וַיֹּאמֶר֩ עֹ֨וד אֱלֹהִ֜ים אֶל־ מֹשֶׁ֗ה כֹּֽה־ תֹאמַר֮ אֶל־ בְּנֵ֣י יִשְׂרָאֵל֒ יְהוָ֞ה אֱלֹהֵ֣י
And God said moreover unto Moses Thus shalt thou say unto the children of Israel The LORD* God of your fathers the God of Abraham the God of Isaac and the God of Jacob hath sent me unto you this is my name for ever and this is my memorial unto all generations. ESV
The term "Father" is a title or metaphor for God. It is true that God is our Father and the title certainly applies, but we should keep in mind that it is used to point us to God in his relational mode of existence with Creation. The title Father is used variously throughout the Old Testament. Trinitarian theologians put so much emphasis on the title "Father" that it is used to refer to a distinct person in the Godhead as well as a worthy title to be called over one in baptism. Is this the name for God though? Father? Here is how the Bible defines its use of "Father":
1. The immediate male parent or grandfather or even more distant relative (Gen 17:4; 28:13; 42:13).
2. The pioneer of some craft or occupation (Gen 4:21)
3. The mayor or provost of a town (1 Chron. 2:51)
4. A courtesy title for one who had acted like a benevolent father (Gen 45:8)
5. An aged and revered teacher (1 Sam 10:12)
6. As a prophetic title of Christ, the coming Messiah, as “The everlasting Father” (Isa 9:6).
The Gospel of John takes the use to an all time high in the New Testament with a total around 116 with Christ using them about 108 of those times. John is very theological in his presentation and so this is to be expected as we see the reality of the Incarnation or the relationship between the Father and the Son. Thomas F. Torrance points out that "We can approach Jesus only as sinners who need the mediation of Christ in order to go to the Father..."* This relationship helps us conceptualize how God could become a man and indeed redeem us.
Besides the Gospels the New Testament authors only use "Father" 78 times, but use "God" more than 1000 times. This is their preferred term for God, whereas Jesus’ preferred term was "Father" but not by much. 174 times He called God "Father" and 161 times He called Him "God". To the Jew Yahweh is God, the only Lord God.
In Exodus 3:15, above, LORD here is capitalized because it is יְהֹוָה or Yhvh. J.R. Ensey made these comments at the Apostolic Theological Forum worth noting:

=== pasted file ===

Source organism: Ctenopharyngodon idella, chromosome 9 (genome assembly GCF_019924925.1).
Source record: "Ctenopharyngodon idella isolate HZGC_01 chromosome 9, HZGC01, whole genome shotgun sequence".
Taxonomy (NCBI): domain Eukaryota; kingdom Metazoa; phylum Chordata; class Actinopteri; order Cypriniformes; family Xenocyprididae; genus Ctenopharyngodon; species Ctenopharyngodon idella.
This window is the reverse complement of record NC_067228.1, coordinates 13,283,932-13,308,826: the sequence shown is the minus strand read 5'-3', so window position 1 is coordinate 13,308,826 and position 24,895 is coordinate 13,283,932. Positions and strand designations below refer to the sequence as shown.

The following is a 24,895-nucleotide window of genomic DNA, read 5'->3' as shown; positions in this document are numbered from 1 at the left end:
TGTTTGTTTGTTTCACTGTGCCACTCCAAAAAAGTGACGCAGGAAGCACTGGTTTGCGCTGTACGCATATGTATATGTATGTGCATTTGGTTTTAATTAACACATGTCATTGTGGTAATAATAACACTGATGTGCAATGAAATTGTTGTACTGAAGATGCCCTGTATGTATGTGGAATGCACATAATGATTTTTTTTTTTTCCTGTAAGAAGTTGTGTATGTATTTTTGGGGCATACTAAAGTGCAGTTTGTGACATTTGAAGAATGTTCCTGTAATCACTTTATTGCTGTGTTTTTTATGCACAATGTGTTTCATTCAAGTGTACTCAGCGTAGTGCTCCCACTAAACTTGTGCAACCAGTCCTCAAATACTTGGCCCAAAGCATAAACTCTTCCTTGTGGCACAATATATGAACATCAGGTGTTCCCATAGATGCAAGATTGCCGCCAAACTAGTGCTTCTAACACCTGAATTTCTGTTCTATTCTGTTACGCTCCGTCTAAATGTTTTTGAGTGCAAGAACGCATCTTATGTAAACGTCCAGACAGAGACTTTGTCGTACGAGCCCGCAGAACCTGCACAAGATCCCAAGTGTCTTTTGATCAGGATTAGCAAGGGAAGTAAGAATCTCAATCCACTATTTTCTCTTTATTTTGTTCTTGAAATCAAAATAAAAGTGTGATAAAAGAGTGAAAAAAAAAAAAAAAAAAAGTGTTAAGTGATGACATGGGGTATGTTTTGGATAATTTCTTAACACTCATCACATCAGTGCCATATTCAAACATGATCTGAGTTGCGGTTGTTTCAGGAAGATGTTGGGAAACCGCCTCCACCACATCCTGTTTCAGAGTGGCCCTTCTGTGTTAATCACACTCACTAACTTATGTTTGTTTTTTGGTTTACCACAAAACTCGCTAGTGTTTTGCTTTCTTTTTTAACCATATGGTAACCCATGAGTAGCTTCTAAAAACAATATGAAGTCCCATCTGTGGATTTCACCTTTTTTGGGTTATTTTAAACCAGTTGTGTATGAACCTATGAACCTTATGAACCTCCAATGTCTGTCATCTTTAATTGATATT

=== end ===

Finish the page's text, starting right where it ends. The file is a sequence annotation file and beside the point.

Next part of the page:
"If God's name has always been Yeshua, it would seem strange that He never referred to Himself as such, nor was He ever called that until the New Testament. It might be counter-argued that while God was called YHWH in the OT, He is never called by such in the NT. But is God called YHWH in the NT? Yes, in its expanded form as Jesus, meaning YHWH is salvation. The name Jesus found exclusively in the NT, is a continuation of the revealed name of God found throughout the OT. "Jesus" is not a new name." *
The name of God in the Old Testament is YHWH and Jesus is the continuing revelation of the name of YHWH. Indeed, Yehshua means: YHWH is salvation. To invoke the name of Jesus is to in some way invoke the name of YHWH. This distinguishes the name of Jesus as a covenantal name and is not equivalent to the proper name "Jesus" given in other languages. There are several titles for God but God's name is YHWH (Ex. 3:14-15). Yeshua or Jesus has been revealed, as the "exalted" name "above all names" (Phil. 2:9-11).
In I AM: A Oneness Pentecostal Theology Dr. David Norris says, "Analogously, the name of Jesus functions covenentally much the same as Yahweh." The name Yeshua contains part of the divine name in its grammatical construction and was also accompanied by the announcement of angels. In fact, there is "no other name under heaven given among men by which we must be saved" outside the name of Jesus (See Acts 4:12).
To those who heard the name know that Yeshua was the salvation of Yahweh. This was important for Christ's divine identify as Yahweh but also His mission since it "declared what Yahweh would do in the person of Jesus Christ."* (Norris, pg. 76) The name of Jesus is the name above all names. We must be sure that we do divorce from its very meaning or forget, rather, that it is a continuing revelation of YHWH Himself.
* Norris, David S. I AM: A Oneness Pentecostal Theology (c) 2009 by David S. Norris. Word Aflame Publishers Academic, pg.78
* Torrance, Thomas F. Incarnation: The Person and Life of Christ (c) 2008 by Thomas F. Torrance and Robert T. Walker. Intervarsity Press Academic publishing.
* "What is God's Real Name?" by J.R. Ensey delivered at the 2009 Apostolic Theological Forum
* Norris, pg. 76